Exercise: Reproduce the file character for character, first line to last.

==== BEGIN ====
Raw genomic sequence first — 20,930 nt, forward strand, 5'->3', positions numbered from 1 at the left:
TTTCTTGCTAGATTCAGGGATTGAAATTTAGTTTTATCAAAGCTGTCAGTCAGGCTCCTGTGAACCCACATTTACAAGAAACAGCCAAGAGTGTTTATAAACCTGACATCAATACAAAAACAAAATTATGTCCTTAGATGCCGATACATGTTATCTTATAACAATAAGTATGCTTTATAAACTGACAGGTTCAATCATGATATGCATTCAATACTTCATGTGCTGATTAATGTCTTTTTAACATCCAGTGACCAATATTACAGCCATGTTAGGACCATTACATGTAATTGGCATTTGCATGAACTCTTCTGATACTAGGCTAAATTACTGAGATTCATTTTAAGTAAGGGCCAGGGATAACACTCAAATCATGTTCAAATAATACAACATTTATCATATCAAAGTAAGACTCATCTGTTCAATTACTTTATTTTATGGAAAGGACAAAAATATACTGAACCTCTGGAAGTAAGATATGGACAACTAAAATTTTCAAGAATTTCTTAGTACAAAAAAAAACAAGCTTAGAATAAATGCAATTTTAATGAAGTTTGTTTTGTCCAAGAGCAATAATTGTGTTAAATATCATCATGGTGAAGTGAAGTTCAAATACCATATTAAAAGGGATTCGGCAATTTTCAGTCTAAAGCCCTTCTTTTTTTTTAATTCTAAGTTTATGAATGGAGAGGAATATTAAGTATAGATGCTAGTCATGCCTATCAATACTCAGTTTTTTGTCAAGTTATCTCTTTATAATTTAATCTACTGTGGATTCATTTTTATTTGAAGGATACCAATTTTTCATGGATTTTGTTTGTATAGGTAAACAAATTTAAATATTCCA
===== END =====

Raw genomic sequence first — 20,930 nt, forward strand, 5'->3', positions numbered from 1 at the left:
TTTCTTGCTAGATTCAGGGATTGAAATTTAGTTTTATCAAAGCTGTCAGTCAGGCTCCTGTGAACCCACATTTACAAGAAACAGCCAAGAGTGTTTATAAACCTGACATCAATACAAAAACAAAATTATGTCCTTAGATGCCGATACATGTTATCTTATAACAATAAGTATGCTTTATAAACTGACAGGTTCAATCATGATATGCATTCAATACTTCATGTGCTGATTAATGTCTTTTTAACATCCAGTGACCAATATTACAGCCATGTTAGGACCATTACATGTAATTGGCATTTGCATGAACTCTTCTGATACTAGGCTAAATTACTGAGATTCATTTTAAGTAAGGGCCAGGGATAACACTCAAATCATGTTCAAATAATACAACATTTATCATATCAAAGTAAGACTCATCTGTTCAATTACTTTATTTTATGGAAAGGACAAAAATATACTGAACCTCTGGAAGTAAGATATGGACAACTAAAATTTTCAAGAATTTCTTAGTACAAAAAAAAACAAGCTTAGAATAAATGCAATTTTAATGAAGTTTGTTTTGTCCAAGAGCAATAATTGTGTTAAATATCATCATGGTGAAGTGAAGTTCAAATACCATATTAAAAGGGATTCGGCAATTTTCAGTCTAAAGCCCTTCTTTTTTTTTAATTCTAAGTTTATGAATGGAGAGGAATATTAAGTATAGATGCTAGTCATGCCTATCAATACTCAGTTTTTTGTCAAGTTATCTCTTTATAATTTAATCTACTGTGGATTCATTTTTATTTGAAGGATACCAATTTTTCATGGATTTTGTTTGTATAGGTAAACAAATTTAAATATTCCA